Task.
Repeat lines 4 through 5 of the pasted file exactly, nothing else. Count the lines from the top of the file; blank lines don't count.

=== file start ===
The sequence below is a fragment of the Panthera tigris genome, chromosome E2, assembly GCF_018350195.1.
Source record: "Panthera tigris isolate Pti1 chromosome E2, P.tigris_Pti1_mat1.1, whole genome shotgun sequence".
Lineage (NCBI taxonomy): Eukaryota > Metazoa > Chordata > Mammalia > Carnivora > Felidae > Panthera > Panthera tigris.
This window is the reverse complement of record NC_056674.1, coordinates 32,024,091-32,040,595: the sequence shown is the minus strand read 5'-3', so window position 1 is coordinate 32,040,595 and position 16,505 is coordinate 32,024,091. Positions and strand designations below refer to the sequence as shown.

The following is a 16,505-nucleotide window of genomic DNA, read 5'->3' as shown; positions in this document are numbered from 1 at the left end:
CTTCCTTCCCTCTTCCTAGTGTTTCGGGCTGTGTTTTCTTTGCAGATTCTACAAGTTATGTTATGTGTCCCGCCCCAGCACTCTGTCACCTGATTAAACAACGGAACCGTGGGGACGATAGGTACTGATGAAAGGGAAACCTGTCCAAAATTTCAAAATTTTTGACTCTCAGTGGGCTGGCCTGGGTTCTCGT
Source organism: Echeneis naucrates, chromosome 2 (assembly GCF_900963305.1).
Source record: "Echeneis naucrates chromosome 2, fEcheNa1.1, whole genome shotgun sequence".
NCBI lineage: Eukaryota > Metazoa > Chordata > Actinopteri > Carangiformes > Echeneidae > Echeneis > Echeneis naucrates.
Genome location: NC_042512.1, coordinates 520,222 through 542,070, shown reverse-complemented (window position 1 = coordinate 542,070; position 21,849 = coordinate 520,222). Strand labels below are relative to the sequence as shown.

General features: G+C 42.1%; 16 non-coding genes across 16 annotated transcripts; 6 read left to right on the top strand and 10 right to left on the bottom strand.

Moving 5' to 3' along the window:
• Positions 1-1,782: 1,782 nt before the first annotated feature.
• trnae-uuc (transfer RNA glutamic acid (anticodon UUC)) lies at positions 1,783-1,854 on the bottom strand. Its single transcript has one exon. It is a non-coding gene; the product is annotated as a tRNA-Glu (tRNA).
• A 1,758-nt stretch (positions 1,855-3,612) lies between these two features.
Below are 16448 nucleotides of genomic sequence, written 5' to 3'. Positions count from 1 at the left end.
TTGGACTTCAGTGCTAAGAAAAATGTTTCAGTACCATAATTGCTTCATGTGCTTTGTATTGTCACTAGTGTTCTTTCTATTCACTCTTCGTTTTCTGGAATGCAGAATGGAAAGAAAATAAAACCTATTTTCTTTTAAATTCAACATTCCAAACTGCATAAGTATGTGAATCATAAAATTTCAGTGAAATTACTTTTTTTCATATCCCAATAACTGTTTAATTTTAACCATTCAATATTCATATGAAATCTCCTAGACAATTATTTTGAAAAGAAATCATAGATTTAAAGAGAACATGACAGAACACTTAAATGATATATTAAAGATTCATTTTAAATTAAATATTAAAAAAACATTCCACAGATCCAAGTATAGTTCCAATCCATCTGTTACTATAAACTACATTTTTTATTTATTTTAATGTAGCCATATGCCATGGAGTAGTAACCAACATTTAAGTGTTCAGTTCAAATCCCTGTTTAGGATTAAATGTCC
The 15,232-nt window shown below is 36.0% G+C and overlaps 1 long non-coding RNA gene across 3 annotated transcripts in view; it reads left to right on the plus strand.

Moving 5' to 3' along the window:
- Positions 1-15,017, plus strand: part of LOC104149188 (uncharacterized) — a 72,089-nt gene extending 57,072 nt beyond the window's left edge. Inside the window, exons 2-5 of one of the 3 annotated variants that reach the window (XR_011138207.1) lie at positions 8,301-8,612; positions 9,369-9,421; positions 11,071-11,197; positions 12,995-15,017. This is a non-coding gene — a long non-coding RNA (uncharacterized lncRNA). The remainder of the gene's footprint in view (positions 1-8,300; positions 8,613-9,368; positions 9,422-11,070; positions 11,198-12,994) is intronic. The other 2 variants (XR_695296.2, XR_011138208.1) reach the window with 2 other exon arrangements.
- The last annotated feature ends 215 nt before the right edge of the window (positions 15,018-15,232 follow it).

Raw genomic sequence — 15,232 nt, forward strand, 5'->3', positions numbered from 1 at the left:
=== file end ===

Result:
This window is the reverse complement of record NC_056674.1, coordinates 32,024,091-32,040,595: the sequence shown is the minus strand read 5'-3', so window position 1 is coordinate 32,040,595 and position 16,505 is coordinate 32,024,091. Positions and strand designations below refer to the sequence as shown.

The following is a 16,505-nucleotide window of genomic DNA, read 5'->3' as shown; positions in this document are numbered from 1 at the left end: